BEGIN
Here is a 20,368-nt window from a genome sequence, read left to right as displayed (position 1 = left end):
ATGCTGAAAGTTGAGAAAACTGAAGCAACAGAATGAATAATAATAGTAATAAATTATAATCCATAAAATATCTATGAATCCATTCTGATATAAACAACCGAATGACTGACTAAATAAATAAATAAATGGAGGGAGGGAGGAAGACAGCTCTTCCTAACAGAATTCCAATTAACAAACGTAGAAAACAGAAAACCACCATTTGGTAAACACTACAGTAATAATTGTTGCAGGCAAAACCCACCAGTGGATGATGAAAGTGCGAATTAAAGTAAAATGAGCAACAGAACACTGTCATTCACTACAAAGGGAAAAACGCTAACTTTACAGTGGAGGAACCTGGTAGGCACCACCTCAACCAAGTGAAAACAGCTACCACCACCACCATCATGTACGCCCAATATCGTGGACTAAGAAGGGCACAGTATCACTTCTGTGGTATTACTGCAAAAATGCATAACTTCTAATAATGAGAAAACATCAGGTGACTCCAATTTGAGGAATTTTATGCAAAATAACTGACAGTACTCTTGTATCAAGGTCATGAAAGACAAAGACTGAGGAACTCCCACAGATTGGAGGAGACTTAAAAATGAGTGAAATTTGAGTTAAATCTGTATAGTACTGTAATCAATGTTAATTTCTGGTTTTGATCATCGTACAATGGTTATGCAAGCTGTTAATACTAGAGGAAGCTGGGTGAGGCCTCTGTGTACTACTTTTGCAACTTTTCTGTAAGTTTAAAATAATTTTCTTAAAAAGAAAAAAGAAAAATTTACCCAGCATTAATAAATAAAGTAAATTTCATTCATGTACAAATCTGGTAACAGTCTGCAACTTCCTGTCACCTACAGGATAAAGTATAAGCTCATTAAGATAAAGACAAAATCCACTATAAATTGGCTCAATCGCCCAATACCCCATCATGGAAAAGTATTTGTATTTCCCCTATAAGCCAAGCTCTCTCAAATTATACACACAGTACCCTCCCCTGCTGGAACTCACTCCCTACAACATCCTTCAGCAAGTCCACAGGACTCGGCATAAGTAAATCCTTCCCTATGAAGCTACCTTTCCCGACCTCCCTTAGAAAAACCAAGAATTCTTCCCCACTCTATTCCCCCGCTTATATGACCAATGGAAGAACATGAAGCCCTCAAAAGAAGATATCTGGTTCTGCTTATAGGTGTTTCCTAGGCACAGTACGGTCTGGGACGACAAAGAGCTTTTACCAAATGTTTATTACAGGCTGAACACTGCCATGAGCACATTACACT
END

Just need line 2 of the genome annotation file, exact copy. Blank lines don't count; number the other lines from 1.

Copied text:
ATGCTGAAAGTTGAGAAAACTGAAGCAACAGAATGAATAATAATAGTAATAAATTATAATCCATAAAATATCTATGAATCCATTCTGATATAAACAACCGAATGACTGACTAAATAAATAAATAAATGGAGGGAGGGAGGAAGACAGCTCTTCCTAACAGAATTCCAATTAACAAACGTAGAAAACAGAAAACCACCATTTGGTAAACACTACAGTAATAATTGTTGCAGGCAAAACCCACCAGTGGATGATGAAAGTGCGAATTAAAGTAAAATGAGCAACAGAACACTGTCATTCACTACAAAGGGAAAAACGCTAACTTTACAGTGGAGGAACCTGGTAGGCACCACCTCAACCAAGTGAAAACAGCTACCACCACCACCATCATGTACGCCCAATATCGTGGACTAAGAAGGGCACAGTATCACTTCTGTGGTATTACTGCAAAAATGCATAACTTCTAATAATGAGAAAACATCAGGTGACTCCAATTTGAGGAATTTTATGCAAAATAACTGACAGTACTCTTGTATCAAGGTCATGAAAGACAAAGACTGAGGAACTCCCACAGATTGGAGGAGACTTAAAAATGAGTGAAATTTGAGTTAAATCTGTATAGTACTGTAATCAATGTTAATTTCTGGTTTTGATCATCGTACAATGGTTATGCAAGCTGTTAATACTAGAGGAAGCTGGGTGAGGCCTCTGTGTACTACTTTTGCAACTTTTCTGTAAGTTTAAAATAATTTTCTTAAAAAGAAAAAAGAAAAATTTACCCAGCATTAATAAATAAAGTAAATTTCATTCATGTACAAATCTGGTAACAGTCTGCAACTTCCTGTCACCTACAGGATAAAGTATAAGCTCATTAAGATAAAGACAAAATCCACTATAAATTGGCTCAATCGCCCAATACCCCATCATGGAAAAGTATTTGTATTTCCCCTATAAGCCAAGCTCTCTCAAATTATACACACAGTACCCTCCCCTGCTGGAACTCACTCCCTACAACATCCTTCAGCAAGTCCACAGGACTCGGCATAAGTAAATCCTTCCCTATGAAGCTACCTTTCCCGACCTCCCTTAGAAAAACCAAGAATTCTTCCCCACTCTATTCCCCCGCTTATATGACCAATGGAAGAACATGAAGCCCTCAAAAGAAGATATCTGGTTCTGCTTATAGGTGTTTCCTAGGCACAGTACGGTCTGGGACGACAAAGAGCTTTTACCAAATGTTTATTACAGGCTGAACACTGCCATGAGCACATTACACT